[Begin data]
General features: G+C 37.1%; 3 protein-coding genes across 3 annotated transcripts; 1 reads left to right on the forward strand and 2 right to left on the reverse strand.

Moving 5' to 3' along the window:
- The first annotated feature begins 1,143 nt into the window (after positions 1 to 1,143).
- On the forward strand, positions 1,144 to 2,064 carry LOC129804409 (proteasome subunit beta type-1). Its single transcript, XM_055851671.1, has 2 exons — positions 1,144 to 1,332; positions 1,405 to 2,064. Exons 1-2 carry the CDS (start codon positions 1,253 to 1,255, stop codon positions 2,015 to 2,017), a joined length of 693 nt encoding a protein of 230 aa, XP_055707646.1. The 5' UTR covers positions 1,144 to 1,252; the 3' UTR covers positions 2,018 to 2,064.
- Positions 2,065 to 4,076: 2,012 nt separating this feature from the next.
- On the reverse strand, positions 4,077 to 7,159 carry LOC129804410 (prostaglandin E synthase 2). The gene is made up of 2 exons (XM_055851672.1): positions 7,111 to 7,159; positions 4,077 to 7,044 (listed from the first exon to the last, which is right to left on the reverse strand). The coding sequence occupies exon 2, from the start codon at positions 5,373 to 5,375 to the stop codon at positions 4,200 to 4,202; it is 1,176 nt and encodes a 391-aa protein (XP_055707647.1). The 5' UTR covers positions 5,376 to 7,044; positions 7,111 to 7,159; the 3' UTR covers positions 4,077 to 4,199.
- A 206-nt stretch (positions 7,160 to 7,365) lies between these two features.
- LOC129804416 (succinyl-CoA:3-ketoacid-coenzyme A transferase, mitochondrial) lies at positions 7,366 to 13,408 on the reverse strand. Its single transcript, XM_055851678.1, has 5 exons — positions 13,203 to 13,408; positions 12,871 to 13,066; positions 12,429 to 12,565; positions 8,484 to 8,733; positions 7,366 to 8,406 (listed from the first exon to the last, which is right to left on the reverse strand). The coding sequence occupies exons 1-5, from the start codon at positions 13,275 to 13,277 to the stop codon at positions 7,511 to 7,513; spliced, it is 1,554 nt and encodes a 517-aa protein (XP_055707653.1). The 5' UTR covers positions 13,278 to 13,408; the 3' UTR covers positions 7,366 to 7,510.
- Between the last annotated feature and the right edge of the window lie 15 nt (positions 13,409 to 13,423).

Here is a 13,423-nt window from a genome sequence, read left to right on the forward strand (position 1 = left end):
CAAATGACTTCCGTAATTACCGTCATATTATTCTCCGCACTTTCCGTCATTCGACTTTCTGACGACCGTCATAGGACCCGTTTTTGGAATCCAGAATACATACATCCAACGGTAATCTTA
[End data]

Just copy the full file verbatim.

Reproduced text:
General features: G+C 37.1%; 3 protein-coding genes across 3 annotated transcripts; 1 reads left to right on the forward strand and 2 right to left on the reverse strand.

Moving 5' to 3' along the window:
- The first annotated feature begins 1,143 nt into the window (after positions 1 to 1,143).
- On the forward strand, positions 1,144 to 2,064 carry LOC129804409 (proteasome subunit beta type-1). Its single transcript, XM_055851671.1, has 2 exons — positions 1,144 to 1,332; positions 1,405 to 2,064. Exons 1-2 carry the CDS (start codon positions 1,253 to 1,255, stop codon positions 2,015 to 2,017), a joined length of 693 nt encoding a protein of 230 aa, XP_055707646.1. The 5' UTR covers positions 1,144 to 1,252; the 3' UTR covers positions 2,018 to 2,064.
- Positions 2,065 to 4,076: 2,012 nt separating this feature from the next.
- On the reverse strand, positions 4,077 to 7,159 carry LOC129804410 (prostaglandin E synthase 2). The gene is made up of 2 exons (XM_055851672.1): positions 7,111 to 7,159; positions 4,077 to 7,044 (listed from the first exon to the last, which is right to left on the reverse strand). The coding sequence occupies exon 2, from the start codon at positions 5,373 to 5,375 to the stop codon at positions 4,200 to 4,202; it is 1,176 nt and encodes a 391-aa protein (XP_055707647.1). The 5' UTR covers positions 5,376 to 7,044; positions 7,111 to 7,159; the 3' UTR covers positions 4,077 to 4,199.
- A 206-nt stretch (positions 7,160 to 7,365) lies between these two features.
- LOC129804416 (succinyl-CoA:3-ketoacid-coenzyme A transferase, mitochondrial) lies at positions 7,366 to 13,408 on the reverse strand. Its single transcript, XM_055851678.1, has 5 exons — positions 13,203 to 13,408; positions 12,871 to 13,066; positions 12,429 to 12,565; positions 8,484 to 8,733; positions 7,366 to 8,406 (listed from the first exon to the last, which is right to left on the reverse strand). The coding sequence occupies exons 1-5, from the start codon at positions 13,275 to 13,277 to the stop codon at positions 7,511 to 7,513; spliced, it is 1,554 nt and encodes a 517-aa protein (XP_055707653.1). The 5' UTR covers positions 13,278 to 13,408; the 3' UTR covers positions 7,366 to 7,510.
- Between the last annotated feature and the right edge of the window lie 15 nt (positions 13,409 to 13,423).

Here is a 13,423-nt window from a genome sequence, read left to right on the forward strand (position 1 = left end):
CAAATGACTTCCGTAATTACCGTCATATTATTCTCCGCACTTTCCGTCATTCGACTTTCTGACGACCGTCATAGGACCCGTTTTTGGAATCCAGAATACATACATCCAACGGTAATCTTA